The Count of Monte Cristo – Day 275 of 400

Chapter 77. Haidee.

Scarcely had the count’s horses cleared the angle of the boulevard, than Albert, turning towards the count, burst into a loud fit of laughter—much too loud in fact not to give the idea of its being rather forced and unnatural. “Well,” said he, “I will ask you the same question which Charles IX. put to Catherine de Medicis, after the massacre of Saint Bartholomew, ‘How have I played my little part?'”

“To what do you allude?” asked Monte Cristo.

“To the installation of my rival at M. Danglars’.”

“What rival?”

“Ma foi, what rival? Why, your protege, M. Andrea Cavalcanti!”

“Ah, no joking, viscount, if you please; I do not patronize M. Andrea—at least, not as concerns M. Danglars.”

“And you would be to blame for not assisting him, if the young man really needed your help in that quarter, but, happily for me, he can dispense with it.”

“What, do you think he is paying his addresses?”

“I am certain of it; his languishing looks and modulated tones when addressing Mademoiselle Danglars fully proclaim his intentions. He aspires to the hand of the proud Eugenie.”

“What does that signify, so long as they favor your suit?”

“But it is not the case, my dear count: on the contrary. I am repulsed on all sides.”


“It is so indeed; Mademoiselle Eugenie scarcely answers me, and Mademoiselle d’Armilly, her confidant, does not speak to me at all.”

“But the father has the greatest regard possible for you,” said Monte Cristo.

“He? Oh, no, he has plunged a thousand daggers into my heart, tragedy-weapons, I own, which instead of wounding sheathe their points in their own handles, but daggers which he nevertheless believed to be real and deadly.”

“Jealousy indicates affection.”

“True; but I am not jealous.”

“He is.”

“Of whom?—of Debray?”

“No, of you.”

“Of me? I will engage to say that before a week is past the door will be closed against me.”

“You are mistaken, my dear viscount.”

“Prove it to me.”

“Do you wish me to do so?”


“Well, I am charged with the commission of endeavoring to induce the Comte de Morcerf to make some definite arrangement with the baron.”

“By whom are you charged?”

“By the baron himself.”

“Oh,” said Albert with all the cajolery of which he was capable. “You surely will not do that, my dear count?”

“Certainly I shall, Albert, as I have promised to do it.”

“Well,” said Albert, with a sigh, “it seems you are determined to marry me.”

“I am determined to try and be on good terms with everybody, at all events,” said Monte Cristo. “But apropos of Debray, how is it that I have not seen him lately at the baron’s house?”

“There has been a misunderstanding.”

“What, with the baroness?”

“No, with the baron.”

“Has he perceived anything?”

“Ah, that is a good joke!”

“Do you think he suspects?” said Monte Cristo with charming artlessness.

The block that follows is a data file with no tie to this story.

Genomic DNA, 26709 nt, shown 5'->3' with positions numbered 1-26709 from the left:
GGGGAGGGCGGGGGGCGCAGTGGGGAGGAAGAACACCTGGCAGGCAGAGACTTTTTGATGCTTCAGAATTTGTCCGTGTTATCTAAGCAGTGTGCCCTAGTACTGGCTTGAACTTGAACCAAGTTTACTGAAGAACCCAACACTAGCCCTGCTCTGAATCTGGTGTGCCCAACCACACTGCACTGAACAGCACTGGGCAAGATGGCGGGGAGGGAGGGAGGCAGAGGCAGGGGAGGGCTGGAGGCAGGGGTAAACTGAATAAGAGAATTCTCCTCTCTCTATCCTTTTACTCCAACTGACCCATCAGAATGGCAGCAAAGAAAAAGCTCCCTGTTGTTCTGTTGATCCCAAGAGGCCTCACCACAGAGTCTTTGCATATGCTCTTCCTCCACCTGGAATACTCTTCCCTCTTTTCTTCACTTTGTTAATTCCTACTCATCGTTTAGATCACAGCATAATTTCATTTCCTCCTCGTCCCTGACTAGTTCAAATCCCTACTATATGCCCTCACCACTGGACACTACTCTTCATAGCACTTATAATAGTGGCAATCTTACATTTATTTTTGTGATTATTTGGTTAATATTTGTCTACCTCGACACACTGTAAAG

“Where have you come from, my dear count?” said Albert.

“From Congo, if you will.”

“It must be farther off than even that.”

“But what do I know of your Parisian husbands?”

“Oh, my dear count, husbands are pretty much the same everywhere; an individual husband of any country is a pretty fair specimen of the whole race.”

“But then, what can have led to the quarrel between Danglars and Debray? They seemed to understand each other so well,” said Monte Cristo with renewed energy.

“Ah, now you are trying to penetrate into the mysteries of Isis, in which I am not initiated. When M. Andrea Cavalcanti has become one of the family, you can ask him that question.” The carriage stopped. “Here we are,” said Monte Cristo; “it is only half-past ten o’clock, come in.”

“Certainly I will.”

“My carriage shall take you back.”

“No, thank you; I gave orders for my coupe to follow me.”

“There it is, then,” said Monte Cristo, as he stepped out of the carriage. They both went into the house; the drawing-room was lighted up—they went in there. “You will make tea for us, Baptistin,” said the count. Baptistin left the room without waiting to answer, and in two seconds reappeared, bringing on a waiter all that his master had ordered, ready prepared, and appearing to have sprung from the ground, like the repasts which we read of in fairy tales. “Really, my dear count,” said Morcerf, “what I admire in you is, not so much your riches, for perhaps there are people even wealthier than yourself, nor is it only your wit, for Beaumarchais might have possessed as much,—but it is your manner of being served, without any questions, in a moment, in a second; it is as if they guessed what you wanted by your manner of ringing, and made a point of keeping everything you can possibly desire in constant readiness.”

“What you say is perhaps true; they know my habits. For instance, you shall see; how do you wish to occupy yourself during tea-time?”

“Ma foi, I should like to smoke.”

Monte Cristo took the gong and struck it once. In about the space of a second a private door opened, and Ali appeared, bringing two chibouques filled with excellent latakia. “It is quite wonderful,” said Albert.

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